Popular Sunscreens May Interfere With Sperm Cell Functioning

Many types and brands of sunscreens used to prevent the effects of ultraviolet (UV) rays may negatively affect the functioning of human sperm cells and also encourage effects similar to those exhibited by female hormone progesterone, latest report indicates.

The Endocrine Society recently made public a study that shows connection between popular sunscreens in the market and functioning of the human sperm. The study suggests that prolonged use of sunscreen by men interferes with the way sperm cells work and also comes with symptoms similar to those characterized by using progesterone, a female hormone.

According to Niels Skakkebaek, MD, DMSc, senior study researcher at Copenhagen University Hospital, and professor at Copenhagen University, the latest findings may explain why some men who regularly use sunscreen exhibit low levels of fertility and an increase in the female hormone progesterone.  Sunscreens

The goal of sunscreen is to prevent the negative effects of UV rays from the sun and it works by creating a filter or block. By absorbing and minimizing most of the UV rays, the skin is protected against the damaging effects which can lead to skin patches, reddening, rashes, and in worst cases skin cancer.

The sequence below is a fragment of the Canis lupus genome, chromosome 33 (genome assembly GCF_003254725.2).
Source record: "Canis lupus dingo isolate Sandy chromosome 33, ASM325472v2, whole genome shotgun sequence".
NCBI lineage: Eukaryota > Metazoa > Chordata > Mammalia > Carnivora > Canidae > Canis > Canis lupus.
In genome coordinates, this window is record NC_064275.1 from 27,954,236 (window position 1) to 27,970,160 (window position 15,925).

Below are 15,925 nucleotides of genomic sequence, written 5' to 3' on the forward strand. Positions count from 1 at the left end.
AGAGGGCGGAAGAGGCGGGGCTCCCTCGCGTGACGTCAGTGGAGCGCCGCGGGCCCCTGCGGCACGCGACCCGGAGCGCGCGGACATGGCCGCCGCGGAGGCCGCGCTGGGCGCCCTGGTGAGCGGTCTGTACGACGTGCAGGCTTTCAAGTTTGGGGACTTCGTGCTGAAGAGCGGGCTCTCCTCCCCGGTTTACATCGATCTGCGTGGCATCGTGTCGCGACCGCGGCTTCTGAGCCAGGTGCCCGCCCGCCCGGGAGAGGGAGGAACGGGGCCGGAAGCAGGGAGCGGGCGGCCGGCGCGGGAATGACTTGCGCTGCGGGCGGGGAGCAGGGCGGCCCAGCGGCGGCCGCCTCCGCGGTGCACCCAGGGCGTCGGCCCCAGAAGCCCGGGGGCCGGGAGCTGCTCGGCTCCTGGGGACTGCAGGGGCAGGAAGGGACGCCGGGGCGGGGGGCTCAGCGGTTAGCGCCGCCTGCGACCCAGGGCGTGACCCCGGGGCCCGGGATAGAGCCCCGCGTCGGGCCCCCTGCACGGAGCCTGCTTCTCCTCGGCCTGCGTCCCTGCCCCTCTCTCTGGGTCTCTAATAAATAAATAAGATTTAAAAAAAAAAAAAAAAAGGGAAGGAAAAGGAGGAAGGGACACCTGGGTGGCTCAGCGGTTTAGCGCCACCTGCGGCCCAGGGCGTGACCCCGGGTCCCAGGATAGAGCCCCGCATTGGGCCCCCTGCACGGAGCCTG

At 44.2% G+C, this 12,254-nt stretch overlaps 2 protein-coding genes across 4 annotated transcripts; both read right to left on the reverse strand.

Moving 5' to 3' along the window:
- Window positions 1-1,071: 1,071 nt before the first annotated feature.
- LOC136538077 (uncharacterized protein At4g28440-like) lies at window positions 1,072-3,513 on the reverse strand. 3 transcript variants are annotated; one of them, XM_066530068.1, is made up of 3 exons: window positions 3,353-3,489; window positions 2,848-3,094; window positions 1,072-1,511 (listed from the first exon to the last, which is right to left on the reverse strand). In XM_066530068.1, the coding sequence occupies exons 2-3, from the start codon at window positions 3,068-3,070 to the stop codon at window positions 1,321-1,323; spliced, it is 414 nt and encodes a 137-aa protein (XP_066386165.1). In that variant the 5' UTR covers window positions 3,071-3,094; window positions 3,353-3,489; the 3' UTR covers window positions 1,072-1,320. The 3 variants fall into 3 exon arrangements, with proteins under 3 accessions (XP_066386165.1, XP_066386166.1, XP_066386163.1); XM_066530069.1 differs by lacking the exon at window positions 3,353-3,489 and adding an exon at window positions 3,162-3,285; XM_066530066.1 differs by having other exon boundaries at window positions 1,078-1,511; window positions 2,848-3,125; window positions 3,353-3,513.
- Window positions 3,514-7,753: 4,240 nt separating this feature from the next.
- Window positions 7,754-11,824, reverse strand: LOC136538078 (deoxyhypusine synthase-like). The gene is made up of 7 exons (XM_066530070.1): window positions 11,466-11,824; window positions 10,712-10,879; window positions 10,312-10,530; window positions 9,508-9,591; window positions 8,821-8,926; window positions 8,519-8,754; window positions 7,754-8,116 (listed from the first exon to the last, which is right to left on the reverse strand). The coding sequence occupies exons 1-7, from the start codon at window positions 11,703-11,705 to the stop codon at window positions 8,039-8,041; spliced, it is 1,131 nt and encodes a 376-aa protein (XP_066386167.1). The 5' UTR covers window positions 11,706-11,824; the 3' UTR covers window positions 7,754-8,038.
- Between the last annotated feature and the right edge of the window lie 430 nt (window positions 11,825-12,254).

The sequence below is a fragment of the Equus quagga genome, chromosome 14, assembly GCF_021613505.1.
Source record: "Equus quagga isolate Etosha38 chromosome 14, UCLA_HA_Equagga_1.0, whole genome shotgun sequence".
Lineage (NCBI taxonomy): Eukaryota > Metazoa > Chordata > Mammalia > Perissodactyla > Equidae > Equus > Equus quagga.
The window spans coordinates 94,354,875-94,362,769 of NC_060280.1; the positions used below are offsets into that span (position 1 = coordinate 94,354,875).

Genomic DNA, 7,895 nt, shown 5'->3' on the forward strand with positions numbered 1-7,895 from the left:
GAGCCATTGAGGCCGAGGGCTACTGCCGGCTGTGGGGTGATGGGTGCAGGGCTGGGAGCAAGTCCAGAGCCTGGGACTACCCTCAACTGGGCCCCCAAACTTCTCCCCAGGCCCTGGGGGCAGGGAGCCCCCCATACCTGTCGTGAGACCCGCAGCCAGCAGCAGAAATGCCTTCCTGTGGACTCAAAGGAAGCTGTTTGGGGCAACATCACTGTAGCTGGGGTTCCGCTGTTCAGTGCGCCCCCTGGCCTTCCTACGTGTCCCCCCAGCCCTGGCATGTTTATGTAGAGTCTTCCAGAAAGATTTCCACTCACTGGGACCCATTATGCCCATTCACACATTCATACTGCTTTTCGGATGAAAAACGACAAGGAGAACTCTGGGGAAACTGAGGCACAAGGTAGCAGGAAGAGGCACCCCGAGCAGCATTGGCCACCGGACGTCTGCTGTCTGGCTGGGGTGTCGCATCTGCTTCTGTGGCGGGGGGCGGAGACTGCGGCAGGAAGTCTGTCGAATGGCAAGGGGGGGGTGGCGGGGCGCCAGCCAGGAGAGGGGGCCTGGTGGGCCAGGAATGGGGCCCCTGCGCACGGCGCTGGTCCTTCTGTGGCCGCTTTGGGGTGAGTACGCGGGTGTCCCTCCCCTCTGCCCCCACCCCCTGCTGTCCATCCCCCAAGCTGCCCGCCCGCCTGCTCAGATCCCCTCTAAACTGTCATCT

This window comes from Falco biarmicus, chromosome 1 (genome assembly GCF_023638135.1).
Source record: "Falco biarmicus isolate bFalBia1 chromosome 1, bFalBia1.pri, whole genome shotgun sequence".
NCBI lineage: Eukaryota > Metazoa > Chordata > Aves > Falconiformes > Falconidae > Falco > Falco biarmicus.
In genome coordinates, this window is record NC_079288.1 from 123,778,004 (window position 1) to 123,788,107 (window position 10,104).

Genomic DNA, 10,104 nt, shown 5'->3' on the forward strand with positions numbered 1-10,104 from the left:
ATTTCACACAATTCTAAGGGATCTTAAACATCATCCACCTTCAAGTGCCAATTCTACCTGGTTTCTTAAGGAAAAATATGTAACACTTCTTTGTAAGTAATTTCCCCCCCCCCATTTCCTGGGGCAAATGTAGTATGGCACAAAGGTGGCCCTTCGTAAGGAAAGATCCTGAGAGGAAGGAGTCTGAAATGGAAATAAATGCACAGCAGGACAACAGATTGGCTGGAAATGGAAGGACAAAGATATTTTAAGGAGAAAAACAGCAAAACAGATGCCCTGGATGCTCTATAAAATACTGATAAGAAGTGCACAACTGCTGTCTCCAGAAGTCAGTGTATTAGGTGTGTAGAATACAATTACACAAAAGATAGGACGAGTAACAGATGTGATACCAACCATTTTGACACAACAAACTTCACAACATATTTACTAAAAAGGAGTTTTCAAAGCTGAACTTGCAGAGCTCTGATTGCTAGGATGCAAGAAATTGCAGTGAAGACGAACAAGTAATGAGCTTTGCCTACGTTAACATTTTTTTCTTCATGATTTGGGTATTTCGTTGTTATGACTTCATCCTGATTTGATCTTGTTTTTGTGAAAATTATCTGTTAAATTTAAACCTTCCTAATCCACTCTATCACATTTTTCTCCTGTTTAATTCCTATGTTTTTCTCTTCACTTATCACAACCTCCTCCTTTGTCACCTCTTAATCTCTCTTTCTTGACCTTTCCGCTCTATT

Over time however, the active ingredients penetrate deeper into the skin and are absorbed into the bloodstreams where they remain for a long time. The active compounds interfere with the chemical composition of the male sperm cell and may lower the rate of production or even stimulate production of more progesterone.

Skakkebaek and his team studied a group of men based in Denmark, US, European Union as well as other countries and focused on 29 of the 31 most popular sunscreens permitted in the US and Europe .

The goal was to assess calcium signaling within the sperm cells due to changes in calcium ion concentration. Calcium ion plays a leading function in the activeness and mobility of sperm cells, and more active ones are found to have higher concentration. Of the many calcium ions, the researchers paid close attention to a specific type known CatSper which is vital in male fertility.

Live human sperm cells were sourced from healthy donors and were put in a buffer environment that was similar to the female fallopian tubes. In addition to verifying activity and mobility, the researchers also looked at progesterone which attracts the sperm cells.

A look at the final statistics reveals that 45% of UV filters caused an influx of calcium ions, while 13 of 29 sunscreens activated the CatSper channel. This led to a drop of fertility due to interference on the sperm cell functioning.